“Unifying our Voices for Bird Conservation”: Birdlife Sweden and SPNL Celebrating WMBD in Hima Ras El-Maten

On 1 October 2018 SPNL- Birdlife Lebanon and Birdlife Sweden announced an innovative partnership to increase awareness of the plight of migratory birds in Hima Ras El-Maten- Mount Lebanon. Articulating mainly on bird ringing at the newly established hima, for the benefit and involvement of all. Our Birdlife Sweden Bird Ringing Team of 4 persons, arrived Beirut yesterday and will stay for few days at their base camp in Ras El-Maten.

The partnership unites two of the world’s largest bird education campaigns, International Migratory Bird Day (IMBD) and World Migratory Bird Day (WMBD) in a bid to strengthen global recognition and appreciation of migratory birds and highlight the urgent need for their conservation. From 2018 onwards, the new joint campaign will adopt the single name of “World Migratory Bird Day” and major events to celebrate the day will be organized twice a year, on the Second Saturday in May and in October.

Dr. Ghassan Jaradi and Andre Bechara from SPNL team met them, at the bird ringing site early morning, the team set up the mist nets and initiated awareness campaign with media, schools and Hima community, during the morning hours and in the afternoon.

The ringing of birds is a scientific method for gaining knowledge about birds and the environments in which they live. In principle, the method is to fasten a metal ring around one of the legs of a bird. On the ring, a unique number and a contact address are printed.

Traditionally, bird ringing has been used to increase our knowledge of bird behaviour. The most common questions we have wanted answers to are where birds have wintered, where their migration routes go, their important resting places and causes of death, how long they live and how fast they move (migrate). Now that this basic knowledge about various species has improved, the goals for bird ringing have become more nuanced. New goals and new content on the ring markings enable the study of such things as changes in bird-populations. This is an important contribution to current environmental monitoring. In many research projects, ringing is used as a sure method for recognising individual birds throughout their life.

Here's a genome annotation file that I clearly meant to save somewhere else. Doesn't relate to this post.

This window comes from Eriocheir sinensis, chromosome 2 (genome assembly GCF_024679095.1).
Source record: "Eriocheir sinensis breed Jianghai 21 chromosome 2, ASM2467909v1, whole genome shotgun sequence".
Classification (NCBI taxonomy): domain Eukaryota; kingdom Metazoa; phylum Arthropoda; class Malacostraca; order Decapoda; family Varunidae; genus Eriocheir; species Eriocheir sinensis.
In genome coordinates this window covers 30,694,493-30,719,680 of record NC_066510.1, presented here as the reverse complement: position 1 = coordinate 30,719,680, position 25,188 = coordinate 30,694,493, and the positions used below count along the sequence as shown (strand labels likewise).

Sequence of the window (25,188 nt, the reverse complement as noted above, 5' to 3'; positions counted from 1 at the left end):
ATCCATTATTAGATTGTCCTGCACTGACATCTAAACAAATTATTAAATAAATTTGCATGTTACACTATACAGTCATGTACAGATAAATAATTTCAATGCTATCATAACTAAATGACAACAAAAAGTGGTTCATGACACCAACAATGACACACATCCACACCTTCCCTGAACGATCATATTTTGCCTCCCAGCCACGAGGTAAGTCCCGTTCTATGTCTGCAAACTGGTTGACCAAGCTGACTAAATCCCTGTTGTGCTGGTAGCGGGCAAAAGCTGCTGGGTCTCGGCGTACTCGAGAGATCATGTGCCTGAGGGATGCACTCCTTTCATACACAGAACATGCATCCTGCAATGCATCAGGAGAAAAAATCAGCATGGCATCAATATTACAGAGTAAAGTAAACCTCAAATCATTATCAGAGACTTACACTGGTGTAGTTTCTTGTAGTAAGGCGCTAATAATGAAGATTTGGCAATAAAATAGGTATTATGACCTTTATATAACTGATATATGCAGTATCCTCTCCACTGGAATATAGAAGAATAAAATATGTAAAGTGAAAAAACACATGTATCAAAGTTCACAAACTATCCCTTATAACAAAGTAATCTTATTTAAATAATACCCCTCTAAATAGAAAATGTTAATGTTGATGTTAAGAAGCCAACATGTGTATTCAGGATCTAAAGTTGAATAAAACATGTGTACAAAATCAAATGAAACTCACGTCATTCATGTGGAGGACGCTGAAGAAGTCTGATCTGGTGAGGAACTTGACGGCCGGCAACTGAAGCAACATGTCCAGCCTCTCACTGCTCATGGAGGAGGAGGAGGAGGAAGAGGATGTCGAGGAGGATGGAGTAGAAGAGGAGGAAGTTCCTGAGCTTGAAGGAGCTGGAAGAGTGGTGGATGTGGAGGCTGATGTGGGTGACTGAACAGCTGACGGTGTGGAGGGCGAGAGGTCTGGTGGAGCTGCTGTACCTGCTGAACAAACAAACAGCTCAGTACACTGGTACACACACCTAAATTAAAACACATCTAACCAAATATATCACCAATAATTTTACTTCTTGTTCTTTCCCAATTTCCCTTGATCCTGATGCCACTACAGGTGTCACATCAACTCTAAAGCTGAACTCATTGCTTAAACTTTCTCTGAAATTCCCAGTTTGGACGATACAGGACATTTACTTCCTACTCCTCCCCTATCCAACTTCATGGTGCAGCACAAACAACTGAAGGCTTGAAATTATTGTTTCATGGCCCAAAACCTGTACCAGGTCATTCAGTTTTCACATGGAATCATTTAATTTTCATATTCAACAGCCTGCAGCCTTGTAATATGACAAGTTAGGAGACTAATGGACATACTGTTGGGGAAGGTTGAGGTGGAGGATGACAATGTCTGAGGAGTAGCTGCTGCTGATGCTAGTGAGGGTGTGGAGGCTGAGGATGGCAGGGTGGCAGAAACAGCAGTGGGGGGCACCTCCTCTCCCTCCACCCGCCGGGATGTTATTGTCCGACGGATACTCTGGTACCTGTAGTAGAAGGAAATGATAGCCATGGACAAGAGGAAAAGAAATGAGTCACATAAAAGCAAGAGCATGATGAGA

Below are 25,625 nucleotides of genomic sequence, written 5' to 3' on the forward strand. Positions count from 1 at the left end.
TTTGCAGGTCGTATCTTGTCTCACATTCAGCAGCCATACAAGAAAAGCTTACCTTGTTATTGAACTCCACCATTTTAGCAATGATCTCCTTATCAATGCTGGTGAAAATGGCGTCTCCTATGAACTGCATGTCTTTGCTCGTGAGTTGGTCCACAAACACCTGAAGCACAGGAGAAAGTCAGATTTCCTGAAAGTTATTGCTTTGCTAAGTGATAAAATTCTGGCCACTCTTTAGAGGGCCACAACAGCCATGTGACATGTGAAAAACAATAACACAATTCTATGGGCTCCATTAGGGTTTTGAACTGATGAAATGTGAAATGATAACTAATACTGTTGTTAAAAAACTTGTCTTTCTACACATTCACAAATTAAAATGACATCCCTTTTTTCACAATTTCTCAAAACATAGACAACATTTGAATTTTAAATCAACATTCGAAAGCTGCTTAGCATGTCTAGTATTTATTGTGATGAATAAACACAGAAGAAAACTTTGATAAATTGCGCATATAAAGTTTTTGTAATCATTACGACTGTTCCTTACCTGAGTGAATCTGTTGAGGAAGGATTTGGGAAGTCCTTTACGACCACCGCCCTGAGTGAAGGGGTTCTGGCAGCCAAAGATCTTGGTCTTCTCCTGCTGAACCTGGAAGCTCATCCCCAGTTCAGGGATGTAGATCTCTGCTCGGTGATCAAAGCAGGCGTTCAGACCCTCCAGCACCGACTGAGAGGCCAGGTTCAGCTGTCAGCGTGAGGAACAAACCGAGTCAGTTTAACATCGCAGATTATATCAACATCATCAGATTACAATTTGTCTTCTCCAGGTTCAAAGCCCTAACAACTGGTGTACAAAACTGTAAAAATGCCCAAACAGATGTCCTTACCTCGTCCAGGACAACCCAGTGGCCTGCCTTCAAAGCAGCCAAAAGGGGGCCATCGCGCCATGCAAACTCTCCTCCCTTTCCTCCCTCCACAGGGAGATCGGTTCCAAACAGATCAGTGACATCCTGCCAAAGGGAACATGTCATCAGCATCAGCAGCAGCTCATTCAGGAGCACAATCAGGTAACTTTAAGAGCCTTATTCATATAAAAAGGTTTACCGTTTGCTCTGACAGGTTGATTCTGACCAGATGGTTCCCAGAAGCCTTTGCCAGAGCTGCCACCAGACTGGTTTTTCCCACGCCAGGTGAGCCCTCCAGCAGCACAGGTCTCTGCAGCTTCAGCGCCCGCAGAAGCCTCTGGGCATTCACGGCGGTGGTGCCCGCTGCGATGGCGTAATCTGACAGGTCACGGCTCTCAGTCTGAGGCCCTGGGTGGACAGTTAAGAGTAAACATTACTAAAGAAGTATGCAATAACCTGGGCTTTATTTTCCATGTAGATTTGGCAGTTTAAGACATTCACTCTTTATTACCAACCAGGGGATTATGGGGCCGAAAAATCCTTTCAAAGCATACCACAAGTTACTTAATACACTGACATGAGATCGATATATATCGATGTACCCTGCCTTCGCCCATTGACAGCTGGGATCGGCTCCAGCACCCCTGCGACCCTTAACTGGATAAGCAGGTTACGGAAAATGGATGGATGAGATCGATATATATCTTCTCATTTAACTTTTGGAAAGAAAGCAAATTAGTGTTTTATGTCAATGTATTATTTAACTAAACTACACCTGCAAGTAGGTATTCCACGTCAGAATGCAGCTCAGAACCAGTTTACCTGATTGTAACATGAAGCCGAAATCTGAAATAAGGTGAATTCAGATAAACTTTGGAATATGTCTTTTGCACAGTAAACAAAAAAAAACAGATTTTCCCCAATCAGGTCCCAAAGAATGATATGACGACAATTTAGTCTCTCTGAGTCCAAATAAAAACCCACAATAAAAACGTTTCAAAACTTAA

Knowledge gained from ringing is often based on members of the public finding the ringed birds and reporting their finds to a ringing centre. It has, however, become increasingly common for scientists to seek out birds they themselves have ringed, and many research projects are now based solely on controls of one’s ‘own’ birds.


The year 2018 marks a new start for World Migratory Bird Day as it now unifies the planet’s major migratory bird corridors, or flyways, namely the African-Eurasian, the East Asian-Australasian, and the Americas flyways. Furthermore, to make celebrations even more successful and relevant to bird supporters all over the world, WMBD will now have two peak celebration days in the year – the second Saturdays of May and October – and can in addition still also be celebrated all around the year, whenever migratory birds are present in a given locality.

WMBD dedicates 2018 to its major flyways and the new inter-flyway cooperation

With “Unifying our Voices for Bird Conservation” as its theme for 2018, in the “Year of the Bird”, WMBD is focusing clearly and strongly on the development of its new identity and the need for people celebrating WMBD around the world to communicate and learn from each other, across borders, within and between the world’s flyways. Through the activities being undertaken on these three flyways and the resulting exchange of information, WMBD wishes to increase the level of awareness about the threats – both general and specific – that birds are facing. By comparing their experiences and concerns, sharing their stories and activities, people around the world will make their voices and actions reach out even further, throughout the flyways, underlying the fact that bird conservation is, indeed, a global issue.


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